How Come I’m Not Rich?
“90% of putts that are short don’t go in.” - Yogi Berra
Why are some people able to become wealthy relatively easily, when most people struggle with their finances? In Canada, about 1 person in 50 is a millionaire and in the US about 1 person in 13 is millionaire* – which is probably a lot more than you thought. A recent BMO Harris study found that only 6% of millionaires inherited their wealth and 94% made it on their own.
In short, lots of people are wealthy and nearly all of the millionaires and billionaires made it all on their own.
From experience in talking with literally thousands of people and then seeing their complete finances, we can usually tell who is wealthy and who is not just by talking with them. We have found that the main difference between the wealthy and people that struggle financially is not their education, career, salary, type of family or anything like that. The main difference is the way they think about money.
Here is the secret: Wealthy people are focused on building wealth.
Most people struggle financially because what they believe about money makes them focus on other things.
Here are the beliefs about money that cause most people to struggle financially:
“The Sacred Cow” beliefs:
Here are 3 common beliefs that are a big part of the Canadian psyche. In our opinion, they are the main reason most people struggle financially. We put these 3 beliefs together and call them the “Sacred Cow”:
1. You should try to look like you are wealthy.
Most people are not wealthy because they don’t really want to be. They want to spend a million – not have a million. Most wealthy people are actually relatively frugal and are good savers (at least until they are wealthy). “Conspicuous consumption”, such as expensive cars, clothes, jewelry, electronics and even homes are signs of being a spender – they are not signs of wealth.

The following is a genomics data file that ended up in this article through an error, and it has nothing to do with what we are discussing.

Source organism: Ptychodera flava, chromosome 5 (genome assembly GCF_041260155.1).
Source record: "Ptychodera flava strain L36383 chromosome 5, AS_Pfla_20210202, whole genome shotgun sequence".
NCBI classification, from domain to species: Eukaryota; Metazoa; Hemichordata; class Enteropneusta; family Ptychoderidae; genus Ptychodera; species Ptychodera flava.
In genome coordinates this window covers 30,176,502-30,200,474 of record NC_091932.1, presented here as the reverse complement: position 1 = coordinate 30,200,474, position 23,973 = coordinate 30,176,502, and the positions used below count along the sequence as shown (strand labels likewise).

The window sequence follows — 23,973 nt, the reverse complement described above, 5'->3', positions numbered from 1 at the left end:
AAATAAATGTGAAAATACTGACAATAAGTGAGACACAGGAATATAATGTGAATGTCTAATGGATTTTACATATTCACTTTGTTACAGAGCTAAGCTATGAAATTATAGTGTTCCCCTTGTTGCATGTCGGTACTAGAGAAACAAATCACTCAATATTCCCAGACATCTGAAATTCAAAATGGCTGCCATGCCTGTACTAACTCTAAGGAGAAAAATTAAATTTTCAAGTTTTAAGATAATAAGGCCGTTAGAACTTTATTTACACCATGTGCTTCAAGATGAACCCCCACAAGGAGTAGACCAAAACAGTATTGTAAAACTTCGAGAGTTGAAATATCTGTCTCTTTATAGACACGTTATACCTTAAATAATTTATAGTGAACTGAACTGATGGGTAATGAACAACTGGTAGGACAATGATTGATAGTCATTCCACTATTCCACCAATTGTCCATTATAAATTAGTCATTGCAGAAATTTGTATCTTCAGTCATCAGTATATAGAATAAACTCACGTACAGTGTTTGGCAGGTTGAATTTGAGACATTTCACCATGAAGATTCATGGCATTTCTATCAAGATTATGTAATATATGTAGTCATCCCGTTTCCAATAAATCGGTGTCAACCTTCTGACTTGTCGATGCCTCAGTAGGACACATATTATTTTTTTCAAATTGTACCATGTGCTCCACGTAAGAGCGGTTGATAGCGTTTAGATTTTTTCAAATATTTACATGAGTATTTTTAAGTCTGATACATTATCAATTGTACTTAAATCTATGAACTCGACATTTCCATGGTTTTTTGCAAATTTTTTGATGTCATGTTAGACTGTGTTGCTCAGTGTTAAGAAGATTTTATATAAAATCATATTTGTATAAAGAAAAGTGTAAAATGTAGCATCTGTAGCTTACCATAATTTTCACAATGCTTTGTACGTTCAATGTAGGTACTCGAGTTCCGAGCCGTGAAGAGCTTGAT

If you sense someone is trying to impress you by looking wealthy, he is almost definitely not wealthy. He is probably just a spender. Wealthy people usually downplay their wealth. It is the non-wealthy that try to impress others with money.
Years ago, when we used to go to the homes of new potential clients, we had what we called the “4-bedroom house and 2 minivans rule”. If we pulled up to a large, 2-story house with nice landscaping and 2 expensive vehicles in the driveway, we would just look at each other and shake our heads. They almost definitely have little money.
Then we would see their finances and in almost every case, they were up to their ears in debt. The house was fully mortgaged, they had credit lines that are maxed and credit card balances, and the vehicles were leased. It was shocking how often the value of the 2 vehicles in the driveway was more than their net worth!
Most millionaires live in ordinary neighbourhoods and few people know they are millionaires, as explained in the classic book, “The Millionaire Next Door”. Truly wealthy people usually downplay their wealth. They get a feeling of confidence from having money – not from spending money.
2. It is most important to pay off debt.
When we meet people with no debt, they are almost always among the poor or middle class. Wealthy people tend to have a lot more debt than non-wealthy people. Most Canadians tend to spend the bulk of their working life focused on paying off their mortgage and other debt, which we call “getting up to zero”.
Being in control of debt is obviously important, but wealthy people are focused on building their net worth – not on paying off debt. In fact, borrowing to invest in their business or in the stock market is almost always the reason they are wealthy.
Paying off debt is just “getting up to zero”, which will not make you wealthy.
3. The stock market is risky.
We find that most Canadians have a quite exaggerated view of how risky the stock market is, which stops them from ever having wealth. They are scared to invest a lot in the stock market. They believe the stock market is a gamble and crashes all the time, instead of focusing on the long term growth of the stock market.
You need to picture being wealthy. Imagine having a $5 million investment portfolio. You did not get there by investing in bonds. Properly invested mainly in the stock market, on average your net worth grows by $500,000/year. However, most years are not average. Quite often, your net worth grows by more than $1 million in a year.